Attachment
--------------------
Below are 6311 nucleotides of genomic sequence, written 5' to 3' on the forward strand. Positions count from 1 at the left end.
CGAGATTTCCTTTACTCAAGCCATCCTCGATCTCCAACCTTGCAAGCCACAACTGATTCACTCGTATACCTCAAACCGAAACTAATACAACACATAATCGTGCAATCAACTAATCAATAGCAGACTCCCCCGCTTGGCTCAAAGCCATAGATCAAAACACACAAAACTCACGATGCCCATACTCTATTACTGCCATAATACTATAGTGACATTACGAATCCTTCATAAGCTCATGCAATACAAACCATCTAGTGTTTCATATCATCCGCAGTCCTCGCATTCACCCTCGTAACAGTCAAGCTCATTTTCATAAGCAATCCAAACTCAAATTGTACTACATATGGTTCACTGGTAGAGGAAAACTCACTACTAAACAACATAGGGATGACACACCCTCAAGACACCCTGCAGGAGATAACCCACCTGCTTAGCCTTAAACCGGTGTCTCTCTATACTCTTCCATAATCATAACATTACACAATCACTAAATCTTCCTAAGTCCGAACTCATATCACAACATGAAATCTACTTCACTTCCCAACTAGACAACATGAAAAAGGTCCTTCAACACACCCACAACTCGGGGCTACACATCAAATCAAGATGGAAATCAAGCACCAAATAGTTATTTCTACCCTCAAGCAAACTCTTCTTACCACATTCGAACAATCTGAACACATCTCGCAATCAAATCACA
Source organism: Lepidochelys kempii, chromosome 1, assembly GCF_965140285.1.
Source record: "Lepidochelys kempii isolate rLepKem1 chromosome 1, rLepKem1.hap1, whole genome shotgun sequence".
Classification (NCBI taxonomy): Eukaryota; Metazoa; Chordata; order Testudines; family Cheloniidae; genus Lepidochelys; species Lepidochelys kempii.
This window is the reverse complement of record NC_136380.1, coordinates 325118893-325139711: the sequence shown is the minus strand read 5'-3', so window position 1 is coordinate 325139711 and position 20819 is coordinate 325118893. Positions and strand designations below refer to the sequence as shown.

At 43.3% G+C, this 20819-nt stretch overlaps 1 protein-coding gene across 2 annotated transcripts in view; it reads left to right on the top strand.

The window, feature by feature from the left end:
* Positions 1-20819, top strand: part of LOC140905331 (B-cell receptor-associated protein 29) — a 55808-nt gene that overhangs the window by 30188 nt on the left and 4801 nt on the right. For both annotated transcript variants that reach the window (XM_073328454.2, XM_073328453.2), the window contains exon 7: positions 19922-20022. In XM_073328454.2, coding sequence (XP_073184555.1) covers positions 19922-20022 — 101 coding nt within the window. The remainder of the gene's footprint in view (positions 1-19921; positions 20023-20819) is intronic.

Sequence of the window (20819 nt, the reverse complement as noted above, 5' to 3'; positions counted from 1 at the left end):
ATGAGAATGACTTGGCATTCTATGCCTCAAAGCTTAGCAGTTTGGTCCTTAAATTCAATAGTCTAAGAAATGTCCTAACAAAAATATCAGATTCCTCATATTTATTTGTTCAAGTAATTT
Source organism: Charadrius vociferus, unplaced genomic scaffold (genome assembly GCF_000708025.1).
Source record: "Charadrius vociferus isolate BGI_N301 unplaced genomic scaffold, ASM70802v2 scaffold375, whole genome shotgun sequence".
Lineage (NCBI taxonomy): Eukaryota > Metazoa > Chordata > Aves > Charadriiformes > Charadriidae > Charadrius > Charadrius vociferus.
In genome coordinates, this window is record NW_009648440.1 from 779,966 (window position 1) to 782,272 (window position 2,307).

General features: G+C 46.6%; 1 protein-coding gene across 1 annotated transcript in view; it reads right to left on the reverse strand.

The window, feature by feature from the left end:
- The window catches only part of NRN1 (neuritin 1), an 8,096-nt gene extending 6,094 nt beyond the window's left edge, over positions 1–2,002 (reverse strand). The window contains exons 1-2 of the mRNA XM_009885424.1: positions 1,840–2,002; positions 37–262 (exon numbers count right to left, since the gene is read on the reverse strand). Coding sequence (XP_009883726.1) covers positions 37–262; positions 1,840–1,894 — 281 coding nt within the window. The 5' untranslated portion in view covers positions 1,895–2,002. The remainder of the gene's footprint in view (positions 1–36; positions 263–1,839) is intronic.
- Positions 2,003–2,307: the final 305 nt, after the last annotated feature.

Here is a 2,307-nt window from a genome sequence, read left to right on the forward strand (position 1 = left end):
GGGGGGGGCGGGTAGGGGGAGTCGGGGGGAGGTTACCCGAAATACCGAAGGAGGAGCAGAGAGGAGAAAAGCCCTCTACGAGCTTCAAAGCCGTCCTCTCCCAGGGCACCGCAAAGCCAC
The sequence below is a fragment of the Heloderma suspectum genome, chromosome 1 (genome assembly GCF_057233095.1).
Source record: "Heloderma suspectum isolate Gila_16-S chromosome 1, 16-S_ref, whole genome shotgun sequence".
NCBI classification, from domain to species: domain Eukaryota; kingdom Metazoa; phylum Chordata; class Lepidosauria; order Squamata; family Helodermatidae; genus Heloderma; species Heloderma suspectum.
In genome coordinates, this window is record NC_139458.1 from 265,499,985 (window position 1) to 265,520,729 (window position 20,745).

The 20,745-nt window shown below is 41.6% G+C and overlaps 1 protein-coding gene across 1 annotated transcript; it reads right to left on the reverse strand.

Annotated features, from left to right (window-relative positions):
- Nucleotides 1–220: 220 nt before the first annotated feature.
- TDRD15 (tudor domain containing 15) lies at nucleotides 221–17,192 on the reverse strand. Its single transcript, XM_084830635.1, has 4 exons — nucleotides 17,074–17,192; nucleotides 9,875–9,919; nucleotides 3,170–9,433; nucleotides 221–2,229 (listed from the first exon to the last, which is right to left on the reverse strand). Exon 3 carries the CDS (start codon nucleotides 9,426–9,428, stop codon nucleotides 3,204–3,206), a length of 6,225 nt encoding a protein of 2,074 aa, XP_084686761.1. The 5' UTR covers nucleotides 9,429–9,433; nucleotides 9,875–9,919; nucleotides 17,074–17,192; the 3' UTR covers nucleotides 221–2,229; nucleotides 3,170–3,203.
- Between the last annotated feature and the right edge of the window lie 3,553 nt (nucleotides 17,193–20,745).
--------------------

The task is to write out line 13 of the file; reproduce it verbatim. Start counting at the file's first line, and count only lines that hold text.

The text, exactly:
Source record: "Charadrius vociferus isolate BGI_N301 unplaced genomic scaffold, ASM70802v2 scaffold375, whole genome shotgun sequence".